Business

Truck Drivers Win Overtime Pay Dispute Because Of A Missing Comma

A group of dairy truck drivers won a case over about $10 million of overtime back pay in federal appeals court Monday because of one missing comma in Maine’s laws.

The case of truck drivers against their dairy distribution company came down to whether the drivers fell under an exemption written in Maine’s wage and overtime law that says companies don’t owe overtime to certain employees delivering agricultural products.

The truck drivers said they were owed overtime from their company, and the appeals court ruled in their favor because the law was not written clearly enough. The entire case arose from, and was decided by, grammar.

The Oxford comma, also called serial comma, comes before the conjunction in a list of separate things. It’s hotly contested bit of punctuation. Proponents of serial comma use say that Oxford commas add clarity, and make it harder to misinterpret a sentence.

Here is the exemption to overtime wages in Maine’s law, with added emphasis:

The canning, processing, preserving, freezing, drying, marketing, storing, packing for shipment or distribution of:
(1) Agricultural produce;
(2) Meat and fish products; and
(3) Perishable foods.

If the law had been written with a serial comma to say that  ‘… packing for shipment, or distribution” of agricultural products were activities not eligible for overtime pay, there would have been no confusion. “Distribution” and “packing for shipment” would have been separate items on the list, and the drivers would have had no case.

As it is written, however, “distribution” is modified by the word “packing,” meaning that the sentence could be interpreted to mean that it’s not distribution activities exempted from overtime rules, but packing for distribution.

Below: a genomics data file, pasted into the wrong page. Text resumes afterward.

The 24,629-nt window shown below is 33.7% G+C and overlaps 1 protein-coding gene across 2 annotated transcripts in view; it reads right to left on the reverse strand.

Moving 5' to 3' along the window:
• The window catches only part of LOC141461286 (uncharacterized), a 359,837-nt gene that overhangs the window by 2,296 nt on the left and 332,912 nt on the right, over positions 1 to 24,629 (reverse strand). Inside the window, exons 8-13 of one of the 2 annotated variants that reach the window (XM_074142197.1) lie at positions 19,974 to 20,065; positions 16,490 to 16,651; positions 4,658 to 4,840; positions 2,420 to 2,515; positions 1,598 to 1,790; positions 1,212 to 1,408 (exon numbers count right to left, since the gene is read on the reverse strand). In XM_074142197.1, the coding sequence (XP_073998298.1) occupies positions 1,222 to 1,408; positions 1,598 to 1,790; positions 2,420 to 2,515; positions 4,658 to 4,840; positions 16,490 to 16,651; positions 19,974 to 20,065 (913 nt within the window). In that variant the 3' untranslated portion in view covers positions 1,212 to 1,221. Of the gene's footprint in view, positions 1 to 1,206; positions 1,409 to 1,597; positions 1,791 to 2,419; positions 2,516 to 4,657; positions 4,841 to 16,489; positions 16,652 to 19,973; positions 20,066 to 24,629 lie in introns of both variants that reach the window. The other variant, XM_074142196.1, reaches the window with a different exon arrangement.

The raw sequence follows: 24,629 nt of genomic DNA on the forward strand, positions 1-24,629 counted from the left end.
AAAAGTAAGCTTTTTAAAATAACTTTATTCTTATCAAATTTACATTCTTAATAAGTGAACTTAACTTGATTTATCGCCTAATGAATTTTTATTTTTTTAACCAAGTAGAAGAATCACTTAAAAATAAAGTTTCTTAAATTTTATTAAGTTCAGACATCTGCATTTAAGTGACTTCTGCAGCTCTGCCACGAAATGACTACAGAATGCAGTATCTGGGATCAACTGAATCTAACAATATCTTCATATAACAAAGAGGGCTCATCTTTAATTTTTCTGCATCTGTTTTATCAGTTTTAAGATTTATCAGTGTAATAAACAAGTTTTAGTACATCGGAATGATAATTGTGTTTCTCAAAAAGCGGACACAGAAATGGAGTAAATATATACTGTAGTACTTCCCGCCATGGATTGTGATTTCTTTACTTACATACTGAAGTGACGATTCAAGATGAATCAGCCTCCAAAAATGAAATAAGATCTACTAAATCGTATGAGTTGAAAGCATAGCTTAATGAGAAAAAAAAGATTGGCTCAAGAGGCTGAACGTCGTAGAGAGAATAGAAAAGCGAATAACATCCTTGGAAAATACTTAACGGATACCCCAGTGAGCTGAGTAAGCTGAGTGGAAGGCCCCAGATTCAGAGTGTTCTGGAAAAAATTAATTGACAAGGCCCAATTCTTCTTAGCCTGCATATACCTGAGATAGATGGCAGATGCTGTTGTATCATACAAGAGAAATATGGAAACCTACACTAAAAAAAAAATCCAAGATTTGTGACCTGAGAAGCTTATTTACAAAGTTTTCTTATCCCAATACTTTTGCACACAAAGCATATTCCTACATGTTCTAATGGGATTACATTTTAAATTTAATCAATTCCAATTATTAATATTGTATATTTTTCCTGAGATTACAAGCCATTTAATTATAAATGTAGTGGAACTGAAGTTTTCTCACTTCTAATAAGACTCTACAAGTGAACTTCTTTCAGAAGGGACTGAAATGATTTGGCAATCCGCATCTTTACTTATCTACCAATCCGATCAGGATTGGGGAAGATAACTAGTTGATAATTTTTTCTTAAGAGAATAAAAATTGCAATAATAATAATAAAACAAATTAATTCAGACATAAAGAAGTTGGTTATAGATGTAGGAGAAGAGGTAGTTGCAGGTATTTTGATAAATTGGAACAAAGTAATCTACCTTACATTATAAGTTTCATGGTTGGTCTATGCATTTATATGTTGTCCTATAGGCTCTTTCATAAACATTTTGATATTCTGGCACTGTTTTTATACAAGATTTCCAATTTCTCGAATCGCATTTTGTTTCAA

The attorneys for the truck drivers argued just that, and the appeals court agreed.

“Specifically, if that [list of exemptions] used a serial comma to mark off the last of the activities that it lists, then the exemption would clearly encompass an activity that the drivers perform,” the judge wrote.

Because the exemption was “actually not so clear,” the appeals court decided that the law had to be interpreted narrowly. The judge decided that since Maine legal guidance states that “ambiguities in the state’s wage and hour laws must be construed liberally in order to accomplish their remedial purpose, we adopt the drivers’ narrower reading of the exemption.”

Why was the comma missing from the law? Maine’s rules for drafting legislation advises against using the serial comma, but also includes a provision to “Be careful if an item in the series is modified.”

Follow Thomas Phippen on Twitter

Send tips to [email protected].

Content created by The Daily Caller News Foundation is available without charge to any eligible news publisher that can provide a large audience. For licensing opportunities of our original content, please contact [email protected].